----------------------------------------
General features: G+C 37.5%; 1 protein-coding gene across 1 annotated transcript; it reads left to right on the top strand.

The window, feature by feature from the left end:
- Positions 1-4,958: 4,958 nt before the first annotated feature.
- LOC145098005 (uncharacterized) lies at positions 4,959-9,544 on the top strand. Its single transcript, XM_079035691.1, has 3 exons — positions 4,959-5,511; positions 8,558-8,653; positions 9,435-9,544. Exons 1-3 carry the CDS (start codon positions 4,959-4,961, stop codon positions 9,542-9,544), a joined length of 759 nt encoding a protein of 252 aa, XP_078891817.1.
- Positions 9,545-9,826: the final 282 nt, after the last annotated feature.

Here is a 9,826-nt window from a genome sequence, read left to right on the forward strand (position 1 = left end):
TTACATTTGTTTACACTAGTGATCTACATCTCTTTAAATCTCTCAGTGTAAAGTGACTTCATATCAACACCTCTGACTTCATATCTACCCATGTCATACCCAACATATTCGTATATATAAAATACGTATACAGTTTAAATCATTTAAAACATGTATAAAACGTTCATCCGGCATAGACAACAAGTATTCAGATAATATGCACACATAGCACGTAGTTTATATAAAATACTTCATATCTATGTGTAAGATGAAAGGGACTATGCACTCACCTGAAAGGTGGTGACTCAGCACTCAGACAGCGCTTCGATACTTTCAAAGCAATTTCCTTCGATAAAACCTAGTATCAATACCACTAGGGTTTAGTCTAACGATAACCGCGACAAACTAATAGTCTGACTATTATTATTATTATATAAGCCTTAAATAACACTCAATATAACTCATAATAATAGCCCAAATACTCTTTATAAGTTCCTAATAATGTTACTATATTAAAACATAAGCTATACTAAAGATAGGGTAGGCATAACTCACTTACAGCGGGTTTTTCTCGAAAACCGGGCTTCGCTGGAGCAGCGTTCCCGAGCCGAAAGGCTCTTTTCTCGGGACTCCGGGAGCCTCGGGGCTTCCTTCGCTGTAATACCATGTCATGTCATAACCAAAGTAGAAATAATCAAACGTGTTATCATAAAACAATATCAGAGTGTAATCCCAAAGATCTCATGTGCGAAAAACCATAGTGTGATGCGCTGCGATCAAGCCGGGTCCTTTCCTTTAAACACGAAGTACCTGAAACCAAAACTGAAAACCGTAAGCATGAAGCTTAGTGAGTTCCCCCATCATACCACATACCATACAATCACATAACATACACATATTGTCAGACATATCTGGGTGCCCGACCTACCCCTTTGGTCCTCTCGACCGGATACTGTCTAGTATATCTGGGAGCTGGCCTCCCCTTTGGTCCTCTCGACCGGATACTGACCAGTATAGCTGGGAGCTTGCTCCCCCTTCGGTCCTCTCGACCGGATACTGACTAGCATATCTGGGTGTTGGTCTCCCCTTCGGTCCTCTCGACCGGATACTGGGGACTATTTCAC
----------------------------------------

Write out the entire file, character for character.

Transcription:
General features: G+C 37.5%; 1 protein-coding gene across 1 annotated transcript; it reads left to right on the top strand.

The window, feature by feature from the left end:
- Positions 1-4,958: 4,958 nt before the first annotated feature.
- LOC145098005 (uncharacterized) lies at positions 4,959-9,544 on the top strand. Its single transcript, XM_079035691.1, has 3 exons — positions 4,959-5,511; positions 8,558-8,653; positions 9,435-9,544. Exons 1-3 carry the CDS (start codon positions 4,959-4,961, stop codon positions 9,542-9,544), a joined length of 759 nt encoding a protein of 252 aa, XP_078891817.1.
- Positions 9,545-9,826: the final 282 nt, after the last annotated feature.

Here is a 9,826-nt window from a genome sequence, read left to right on the forward strand (position 1 = left end):
TTACATTTGTTTACACTAGTGATCTACATCTCTTTAAATCTCTCAGTGTAAAGTGACTTCATATCAACACCTCTGACTTCATATCTACCCATGTCATACCCAACATATTCGTATATATAAAATACGTATACAGTTTAAATCATTTAAAACATGTATAAAACGTTCATCCGGCATAGACAACAAGTATTCAGATAATATGCACACATAGCACGTAGTTTATATAAAATACTTCATATCTATGTGTAAGATGAAAGGGACTATGCACTCACCTGAAAGGTGGTGACTCAGCACTCAGACAGCGCTTCGATACTTTCAAAGCAATTTCCTTCGATAAAACCTAGTATCAATACCACTAGGGTTTAGTCTAACGATAACCGCGACAAACTAATAGTCTGACTATTATTATTATTATATAAGCCTTAAATAACACTCAATATAACTCATAATAATAGCCCAAATACTCTTTATAAGTTCCTAATAATGTTACTATATTAAAACATAAGCTATACTAAAGATAGGGTAGGCATAACTCACTTACAGCGGGTTTTTCTCGAAAACCGGGCTTCGCTGGAGCAGCGTTCCCGAGCCGAAAGGCTCTTTTCTCGGGACTCCGGGAGCCTCGGGGCTTCCTTCGCTGTAATACCATGTCATGTCATAACCAAAGTAGAAATAATCAAACGTGTTATCATAAAACAATATCAGAGTGTAATCCCAAAGATCTCATGTGCGAAAAACCATAGTGTGATGCGCTGCGATCAAGCCGGGTCCTTTCCTTTAAACACGAAGTACCTGAAACCAAAACTGAAAACCGTAAGCATGAAGCTTAGTGAGTTCCCCCATCATACCACATACCATACAATCACATAACATACACATATTGTCAGACATATCTGGGTGCCCGACCTACCCCTTTGGTCCTCTCGACCGGATACTGTCTAGTATATCTGGGAGCTGGCCTCCCCTTTGGTCCTCTCGACCGGATACTGACCAGTATAGCTGGGAGCTTGCTCCCCCTTCGGTCCTCTCGACCGGATACTGACTAGCATATCTGGGTGTTGGTCTCCCCTTCGGTCCTCTCGACCGGATACTGGGGACTATTTCAC